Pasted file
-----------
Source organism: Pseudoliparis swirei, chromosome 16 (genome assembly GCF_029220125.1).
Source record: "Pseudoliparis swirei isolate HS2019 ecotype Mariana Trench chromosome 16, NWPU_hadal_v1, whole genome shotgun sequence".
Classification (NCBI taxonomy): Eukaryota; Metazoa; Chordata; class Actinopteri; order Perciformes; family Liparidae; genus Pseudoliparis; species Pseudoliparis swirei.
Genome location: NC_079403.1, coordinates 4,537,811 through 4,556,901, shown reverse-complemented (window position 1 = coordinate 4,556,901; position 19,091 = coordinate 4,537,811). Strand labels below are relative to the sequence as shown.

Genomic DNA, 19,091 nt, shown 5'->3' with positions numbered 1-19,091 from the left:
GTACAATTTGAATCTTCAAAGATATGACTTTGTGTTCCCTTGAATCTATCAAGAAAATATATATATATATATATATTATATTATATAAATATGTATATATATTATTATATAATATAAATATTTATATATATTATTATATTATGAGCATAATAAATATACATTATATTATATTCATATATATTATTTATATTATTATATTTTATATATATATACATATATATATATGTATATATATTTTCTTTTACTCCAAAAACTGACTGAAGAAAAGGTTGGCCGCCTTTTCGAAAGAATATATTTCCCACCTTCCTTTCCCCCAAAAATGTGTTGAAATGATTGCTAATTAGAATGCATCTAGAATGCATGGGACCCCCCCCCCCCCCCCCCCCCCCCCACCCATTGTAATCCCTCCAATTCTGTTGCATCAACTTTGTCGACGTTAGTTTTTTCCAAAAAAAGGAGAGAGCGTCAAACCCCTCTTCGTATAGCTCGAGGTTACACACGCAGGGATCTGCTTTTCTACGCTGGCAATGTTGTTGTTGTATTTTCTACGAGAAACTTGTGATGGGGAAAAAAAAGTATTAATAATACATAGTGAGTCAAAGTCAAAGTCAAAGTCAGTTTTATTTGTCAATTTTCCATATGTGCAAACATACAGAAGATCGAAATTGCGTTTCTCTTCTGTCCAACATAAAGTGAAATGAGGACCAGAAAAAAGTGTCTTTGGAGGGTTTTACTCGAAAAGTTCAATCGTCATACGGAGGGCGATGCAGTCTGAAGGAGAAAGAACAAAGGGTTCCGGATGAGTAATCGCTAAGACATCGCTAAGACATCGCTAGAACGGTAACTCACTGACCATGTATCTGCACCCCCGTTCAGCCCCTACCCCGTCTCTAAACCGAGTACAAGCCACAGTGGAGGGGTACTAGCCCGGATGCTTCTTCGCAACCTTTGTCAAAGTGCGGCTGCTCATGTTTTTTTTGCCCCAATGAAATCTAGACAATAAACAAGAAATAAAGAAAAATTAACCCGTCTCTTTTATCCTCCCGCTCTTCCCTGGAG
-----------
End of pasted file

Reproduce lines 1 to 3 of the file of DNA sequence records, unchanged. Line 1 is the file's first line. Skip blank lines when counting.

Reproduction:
Source organism: Pseudoliparis swirei, chromosome 16 (genome assembly GCF_029220125.1).
Source record: "Pseudoliparis swirei isolate HS2019 ecotype Mariana Trench chromosome 16, NWPU_hadal_v1, whole genome shotgun sequence".
Classification (NCBI taxonomy): Eukaryota; Metazoa; Chordata; class Actinopteri; order Perciformes; family Liparidae; genus Pseudoliparis; species Pseudoliparis swirei.